What are the possible benefits and risks of participating? 
The findings of this study will provide the best estimate to date of the impact of bottle size and glass size, singly and in combination, on wine consumed at home. This study is considered to be low risk and no adverse consequences are expected.

Where is the study run from?
The Behaviour and Health Research Unit at the University of Cambridge (UK)

When is the study starting and how long is it expected to run for?
June 2020 to July 2021

Who is funding the study?
The Wellcome Trust (UK)

Who is the main contact?
Prof. Theresa Marteau
tm388@medschl.cam.ac.uk

Trial website

Contact information

Type

Scientific

Primary contact

Prof Theresa Marteau

ORCID ID

Contact details

Behaviour and Health Research Unit
University of Cambridge
Institute of Public Health
Forvie Site
Robinson Way
Cambridge
CB2 0SR
United Kingdom
+44 (0)1223 762542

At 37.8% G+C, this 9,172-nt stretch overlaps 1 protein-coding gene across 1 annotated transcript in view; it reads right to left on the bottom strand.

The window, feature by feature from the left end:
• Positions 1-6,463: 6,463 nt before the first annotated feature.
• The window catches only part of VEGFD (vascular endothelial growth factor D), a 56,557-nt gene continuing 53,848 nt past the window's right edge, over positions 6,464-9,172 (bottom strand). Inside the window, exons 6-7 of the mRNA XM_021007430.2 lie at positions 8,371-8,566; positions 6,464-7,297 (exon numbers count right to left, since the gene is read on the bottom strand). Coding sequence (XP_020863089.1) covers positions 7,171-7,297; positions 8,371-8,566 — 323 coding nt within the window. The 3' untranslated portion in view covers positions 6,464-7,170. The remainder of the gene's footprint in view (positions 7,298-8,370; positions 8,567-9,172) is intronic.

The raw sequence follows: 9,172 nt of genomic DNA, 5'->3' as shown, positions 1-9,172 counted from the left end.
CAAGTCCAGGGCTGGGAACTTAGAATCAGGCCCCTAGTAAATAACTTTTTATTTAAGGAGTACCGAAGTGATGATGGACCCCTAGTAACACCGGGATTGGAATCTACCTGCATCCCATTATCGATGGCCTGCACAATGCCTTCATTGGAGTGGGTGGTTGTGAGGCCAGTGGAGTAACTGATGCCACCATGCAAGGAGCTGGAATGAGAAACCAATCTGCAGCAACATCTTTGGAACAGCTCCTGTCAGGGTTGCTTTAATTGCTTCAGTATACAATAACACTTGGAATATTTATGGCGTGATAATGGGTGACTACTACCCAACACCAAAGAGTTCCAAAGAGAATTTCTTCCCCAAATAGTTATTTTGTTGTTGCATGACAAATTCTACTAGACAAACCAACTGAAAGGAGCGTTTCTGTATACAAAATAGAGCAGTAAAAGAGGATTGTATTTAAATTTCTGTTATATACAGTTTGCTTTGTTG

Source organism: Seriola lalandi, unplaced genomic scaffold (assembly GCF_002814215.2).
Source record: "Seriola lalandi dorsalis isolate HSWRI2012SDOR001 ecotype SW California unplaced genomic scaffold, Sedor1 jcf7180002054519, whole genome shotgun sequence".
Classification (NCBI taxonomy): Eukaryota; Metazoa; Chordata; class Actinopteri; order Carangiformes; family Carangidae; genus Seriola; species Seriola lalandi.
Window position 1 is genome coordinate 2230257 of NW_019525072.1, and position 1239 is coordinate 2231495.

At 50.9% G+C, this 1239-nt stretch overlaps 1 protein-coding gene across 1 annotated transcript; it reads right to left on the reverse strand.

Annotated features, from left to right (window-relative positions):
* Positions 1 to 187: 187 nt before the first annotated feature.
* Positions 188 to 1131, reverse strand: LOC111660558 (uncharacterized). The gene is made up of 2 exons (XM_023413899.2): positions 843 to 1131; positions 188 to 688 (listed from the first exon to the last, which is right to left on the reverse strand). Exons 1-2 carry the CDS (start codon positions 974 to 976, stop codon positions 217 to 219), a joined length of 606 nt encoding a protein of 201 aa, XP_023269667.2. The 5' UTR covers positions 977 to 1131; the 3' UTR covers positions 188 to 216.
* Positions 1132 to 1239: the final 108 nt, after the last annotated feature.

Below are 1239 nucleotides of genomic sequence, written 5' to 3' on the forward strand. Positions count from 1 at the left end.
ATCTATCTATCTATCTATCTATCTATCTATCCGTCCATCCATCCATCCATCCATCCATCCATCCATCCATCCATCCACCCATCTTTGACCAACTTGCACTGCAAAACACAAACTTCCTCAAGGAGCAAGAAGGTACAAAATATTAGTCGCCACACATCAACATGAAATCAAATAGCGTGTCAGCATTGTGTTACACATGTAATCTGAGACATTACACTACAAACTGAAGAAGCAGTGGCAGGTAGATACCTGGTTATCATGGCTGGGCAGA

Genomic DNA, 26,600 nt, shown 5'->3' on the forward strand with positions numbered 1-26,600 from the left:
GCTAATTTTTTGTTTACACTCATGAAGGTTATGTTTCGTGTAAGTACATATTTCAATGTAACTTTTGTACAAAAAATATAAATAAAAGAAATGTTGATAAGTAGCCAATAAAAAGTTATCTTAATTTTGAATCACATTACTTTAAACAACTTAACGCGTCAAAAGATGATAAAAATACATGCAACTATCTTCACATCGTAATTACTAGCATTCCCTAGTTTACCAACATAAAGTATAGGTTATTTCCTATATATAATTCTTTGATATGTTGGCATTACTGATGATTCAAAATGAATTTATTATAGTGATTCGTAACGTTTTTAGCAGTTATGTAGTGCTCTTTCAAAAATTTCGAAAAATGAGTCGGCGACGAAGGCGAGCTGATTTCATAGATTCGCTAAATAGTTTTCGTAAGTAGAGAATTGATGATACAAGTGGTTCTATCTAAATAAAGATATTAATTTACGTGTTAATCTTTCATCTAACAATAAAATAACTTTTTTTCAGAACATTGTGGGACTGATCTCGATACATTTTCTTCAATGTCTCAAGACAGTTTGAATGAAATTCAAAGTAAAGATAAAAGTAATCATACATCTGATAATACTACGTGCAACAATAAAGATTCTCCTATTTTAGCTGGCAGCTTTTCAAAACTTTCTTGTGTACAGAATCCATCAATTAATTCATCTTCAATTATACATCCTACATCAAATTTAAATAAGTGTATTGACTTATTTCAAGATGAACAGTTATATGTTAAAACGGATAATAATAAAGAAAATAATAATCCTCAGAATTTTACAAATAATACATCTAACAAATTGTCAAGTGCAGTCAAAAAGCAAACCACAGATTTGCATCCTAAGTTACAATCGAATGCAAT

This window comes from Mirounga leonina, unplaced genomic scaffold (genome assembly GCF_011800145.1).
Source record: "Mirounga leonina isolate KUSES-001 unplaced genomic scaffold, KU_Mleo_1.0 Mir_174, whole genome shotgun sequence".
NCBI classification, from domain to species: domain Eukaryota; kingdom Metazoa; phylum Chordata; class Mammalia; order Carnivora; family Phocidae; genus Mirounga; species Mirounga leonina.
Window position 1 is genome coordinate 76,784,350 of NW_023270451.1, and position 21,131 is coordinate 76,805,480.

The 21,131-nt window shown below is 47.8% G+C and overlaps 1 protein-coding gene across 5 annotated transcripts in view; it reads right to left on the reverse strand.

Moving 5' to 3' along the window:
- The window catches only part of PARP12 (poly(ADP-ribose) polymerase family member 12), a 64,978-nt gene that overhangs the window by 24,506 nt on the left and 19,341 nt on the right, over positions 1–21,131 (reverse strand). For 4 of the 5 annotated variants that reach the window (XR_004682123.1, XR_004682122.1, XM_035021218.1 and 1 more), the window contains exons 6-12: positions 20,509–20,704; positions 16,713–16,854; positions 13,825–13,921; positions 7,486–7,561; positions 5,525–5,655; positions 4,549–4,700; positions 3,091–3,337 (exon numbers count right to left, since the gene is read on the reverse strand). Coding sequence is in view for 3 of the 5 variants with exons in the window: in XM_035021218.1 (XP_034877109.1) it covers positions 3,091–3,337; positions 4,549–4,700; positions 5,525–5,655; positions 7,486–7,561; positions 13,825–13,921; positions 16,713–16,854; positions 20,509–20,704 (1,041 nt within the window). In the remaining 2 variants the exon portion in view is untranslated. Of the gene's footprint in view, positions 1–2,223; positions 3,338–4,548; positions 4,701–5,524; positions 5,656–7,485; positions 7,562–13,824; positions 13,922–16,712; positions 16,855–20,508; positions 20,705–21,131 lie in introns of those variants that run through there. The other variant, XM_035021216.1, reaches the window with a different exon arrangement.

bcbd.administrator@medschl.cam.ac.uk

Additional identifiers

EudraCT number

Nil known

ClinicalTrials.gov number

Nil known

Protocol/serial number

Nil known

Study information

Scientific title

Impact of bottle size and glass size on wine consumption at home

Acronym

Study hypothesis

The aims of the proposed study are to assess the impact of wine bottle size and wine glass size, singly and in combination, on (a) volume of wine consumed at home and (b) rate of consumption. The specific hypotheses are:
1. Less wine is consumed at home from smaller bottles than from larger bottles
2. Less wine is consumed at home from smaller glasses than from larger glasses
3. Less wine is consumed at home from smaller wine bottles using smaller wine glasses than from larger wine bottles using larger wine glasses